Booming population growth plus greater upstream demands on their main water source equals thoughts of alternate water supplies.
By the time the Brazos bisects Brazoria County on its way to the Gulf of Mexico, it’s all but tapped out, unable to keep pace with new urban demands.
To firm up its water supply, a Brazoria County utility is moving quickly to pump from a massive saline aquifer beneath the Houston region’s surface. The Brazosport Water Authority’s roughly $60 million project – once the first phase is completed in 2017 – would convert millions of gallons of salty water into potable, or drinking, water each day.
The process, known as desalination, is used across Texas, mostly in the drier western half of the state. The Lake Jackson facility would be the first of its kind in greater Houston, which typically benefits from plentiful rain and full reservoirs. The city of Houston, in particular, is planning to meet its long-term needs with surface water and reused wastewater.
“It’s a bad time for rivers in Texas, and we’re only going to see more demand for water,” said Ronnie Woodruff, general manager of the Brazosport Water Authority, which has relied on the Brazos to provide water to seven cities and a massive chemical manufacturing complex. Brackish, or salty, groundwater “is a new, reliable source.”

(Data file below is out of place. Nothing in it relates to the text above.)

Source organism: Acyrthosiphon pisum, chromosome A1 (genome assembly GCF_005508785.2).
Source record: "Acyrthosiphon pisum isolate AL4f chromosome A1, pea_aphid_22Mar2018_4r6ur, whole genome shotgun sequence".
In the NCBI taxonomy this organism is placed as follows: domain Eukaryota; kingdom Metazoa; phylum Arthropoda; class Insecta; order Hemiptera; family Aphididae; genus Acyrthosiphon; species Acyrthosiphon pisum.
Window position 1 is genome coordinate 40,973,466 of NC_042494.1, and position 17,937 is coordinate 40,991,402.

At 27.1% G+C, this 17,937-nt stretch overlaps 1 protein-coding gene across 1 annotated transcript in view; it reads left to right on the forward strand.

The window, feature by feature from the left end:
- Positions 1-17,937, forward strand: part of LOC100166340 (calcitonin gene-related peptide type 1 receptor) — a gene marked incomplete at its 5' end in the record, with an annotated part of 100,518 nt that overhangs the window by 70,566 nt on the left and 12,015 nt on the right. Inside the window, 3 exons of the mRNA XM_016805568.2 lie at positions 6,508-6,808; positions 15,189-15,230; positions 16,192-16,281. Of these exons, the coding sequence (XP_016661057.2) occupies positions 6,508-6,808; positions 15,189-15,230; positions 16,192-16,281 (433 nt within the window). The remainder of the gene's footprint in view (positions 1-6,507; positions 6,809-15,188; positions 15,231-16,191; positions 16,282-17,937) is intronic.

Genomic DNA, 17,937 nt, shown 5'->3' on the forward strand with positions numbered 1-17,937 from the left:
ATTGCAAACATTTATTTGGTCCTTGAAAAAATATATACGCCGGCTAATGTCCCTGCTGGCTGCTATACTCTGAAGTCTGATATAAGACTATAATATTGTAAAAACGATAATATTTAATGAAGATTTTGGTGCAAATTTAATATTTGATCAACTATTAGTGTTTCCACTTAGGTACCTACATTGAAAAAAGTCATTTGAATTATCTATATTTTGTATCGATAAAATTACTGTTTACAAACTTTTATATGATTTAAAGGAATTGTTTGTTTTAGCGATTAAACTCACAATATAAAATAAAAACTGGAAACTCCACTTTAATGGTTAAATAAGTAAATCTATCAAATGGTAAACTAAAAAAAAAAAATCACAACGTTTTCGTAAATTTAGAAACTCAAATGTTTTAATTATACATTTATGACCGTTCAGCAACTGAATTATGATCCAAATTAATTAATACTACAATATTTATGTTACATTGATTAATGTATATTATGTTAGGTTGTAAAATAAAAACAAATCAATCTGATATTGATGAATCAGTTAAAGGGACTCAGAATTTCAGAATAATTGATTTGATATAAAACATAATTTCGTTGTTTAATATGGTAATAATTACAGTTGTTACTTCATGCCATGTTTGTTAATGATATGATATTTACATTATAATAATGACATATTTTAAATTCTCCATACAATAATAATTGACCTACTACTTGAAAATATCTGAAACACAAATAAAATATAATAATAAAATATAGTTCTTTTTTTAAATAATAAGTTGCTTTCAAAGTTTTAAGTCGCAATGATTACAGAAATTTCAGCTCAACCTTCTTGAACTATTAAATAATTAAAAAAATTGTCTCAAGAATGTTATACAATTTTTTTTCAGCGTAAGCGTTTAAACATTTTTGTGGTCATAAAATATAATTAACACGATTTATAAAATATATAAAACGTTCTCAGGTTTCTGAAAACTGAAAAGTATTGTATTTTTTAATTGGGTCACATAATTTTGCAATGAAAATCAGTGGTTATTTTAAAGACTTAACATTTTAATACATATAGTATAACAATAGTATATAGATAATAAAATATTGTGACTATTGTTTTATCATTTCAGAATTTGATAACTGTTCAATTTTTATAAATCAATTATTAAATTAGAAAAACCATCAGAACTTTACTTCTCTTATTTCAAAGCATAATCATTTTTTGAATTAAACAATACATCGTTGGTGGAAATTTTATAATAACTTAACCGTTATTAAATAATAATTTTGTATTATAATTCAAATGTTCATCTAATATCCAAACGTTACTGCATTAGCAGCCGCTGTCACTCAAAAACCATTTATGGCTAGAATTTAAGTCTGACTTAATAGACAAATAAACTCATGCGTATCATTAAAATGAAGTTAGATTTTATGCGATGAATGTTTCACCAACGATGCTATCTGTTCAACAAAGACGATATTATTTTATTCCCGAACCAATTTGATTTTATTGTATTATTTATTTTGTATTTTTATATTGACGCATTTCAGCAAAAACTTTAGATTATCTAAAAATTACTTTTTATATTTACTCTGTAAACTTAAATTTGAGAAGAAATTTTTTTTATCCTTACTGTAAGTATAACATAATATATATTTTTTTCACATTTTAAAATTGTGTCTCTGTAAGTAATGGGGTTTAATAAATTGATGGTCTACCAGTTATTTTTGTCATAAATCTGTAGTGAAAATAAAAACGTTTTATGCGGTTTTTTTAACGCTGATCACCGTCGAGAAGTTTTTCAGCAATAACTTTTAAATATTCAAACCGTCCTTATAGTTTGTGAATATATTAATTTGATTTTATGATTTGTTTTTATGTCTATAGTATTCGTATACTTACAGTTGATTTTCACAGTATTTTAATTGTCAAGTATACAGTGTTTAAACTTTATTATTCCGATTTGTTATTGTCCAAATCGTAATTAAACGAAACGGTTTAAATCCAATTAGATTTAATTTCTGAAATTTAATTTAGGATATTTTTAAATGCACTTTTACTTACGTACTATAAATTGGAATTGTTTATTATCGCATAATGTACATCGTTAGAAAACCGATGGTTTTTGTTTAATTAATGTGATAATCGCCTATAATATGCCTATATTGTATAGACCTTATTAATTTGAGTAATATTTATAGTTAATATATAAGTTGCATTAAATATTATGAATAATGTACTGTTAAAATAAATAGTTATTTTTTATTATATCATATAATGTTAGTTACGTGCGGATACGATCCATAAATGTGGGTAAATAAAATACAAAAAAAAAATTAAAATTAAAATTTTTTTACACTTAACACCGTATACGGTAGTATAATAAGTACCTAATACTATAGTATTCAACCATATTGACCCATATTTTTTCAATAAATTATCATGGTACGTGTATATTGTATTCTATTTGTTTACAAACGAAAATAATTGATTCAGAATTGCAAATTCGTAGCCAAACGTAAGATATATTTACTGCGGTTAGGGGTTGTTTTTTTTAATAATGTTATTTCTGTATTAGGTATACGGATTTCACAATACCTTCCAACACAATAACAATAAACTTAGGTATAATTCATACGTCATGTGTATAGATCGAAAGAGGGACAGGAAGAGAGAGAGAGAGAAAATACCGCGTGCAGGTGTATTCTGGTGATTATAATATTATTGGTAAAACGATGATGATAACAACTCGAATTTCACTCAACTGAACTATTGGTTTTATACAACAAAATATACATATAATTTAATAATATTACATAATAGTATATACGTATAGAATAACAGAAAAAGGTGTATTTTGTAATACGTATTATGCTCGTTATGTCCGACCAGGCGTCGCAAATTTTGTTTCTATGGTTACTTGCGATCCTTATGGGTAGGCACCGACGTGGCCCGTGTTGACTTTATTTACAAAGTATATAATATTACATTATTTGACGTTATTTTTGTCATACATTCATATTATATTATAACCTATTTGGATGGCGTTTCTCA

Desalination is energy-intensive and expensive, but the stubborn drought, which now covers three-fourths of Texas, has infused the discussion about its possibilities with a jolt of urgency. Lt. Gov. David Dewhurst, for one, has instructed a state Senate committee to study how to expand the use of brackish water before the Legislature convenes in January.
Texas already has built 46 desalting plants for public-water needs. But there is the opportunity for manymore, considering the state holds about 2.7 billion acre-feet of brackish groundwater, the Texas Water Development Board estimates. That’s more than 150 times the amount of water the state uses annually.
For all its untapped potential, desalination of brackish water might not be a cure-all for a thirsty state, experts say. In addition to the cost, which will result in higher rates for customers, the desalting process requires disposal of the leftover brine in a way that avoids harming fresh water and the environment.
And it is still unclear how the push for brackish groundwater will impact the Houston region’s persistent problem with subsidence, the sinking of soils as water is pumped from underground. The geological condition can crack pavement and cause flooding. Several coastal communities are weaning themselves from groundwater because of the issue.
Some people worry that the project will become a high-tech monument to panic. The water authority should focus on conservation and the reuse of wastewater, said Mary Ruth Rhodenbaugh, a former Brazoria County commissioner who served on a local water-planning task force.
“God gives us water, and then He expects us to use our brains,” she said. “I’m not against brackish desalination, but I think we should be looking at other things first.”
I’ve written about desalinization a few times before. It’s an increasingly popular proposal around the state, as there’s plenty of potential supply. But it’s expensive, there are issues with what to do with the briny wastewater, and as noted no one really knows what the subsidence effect will be. No question, the best alternative is always conservation, and I don’t think that gets enough emphasis. If cities like San Antonio and El Paso can do it, surely Brazoria County can as well.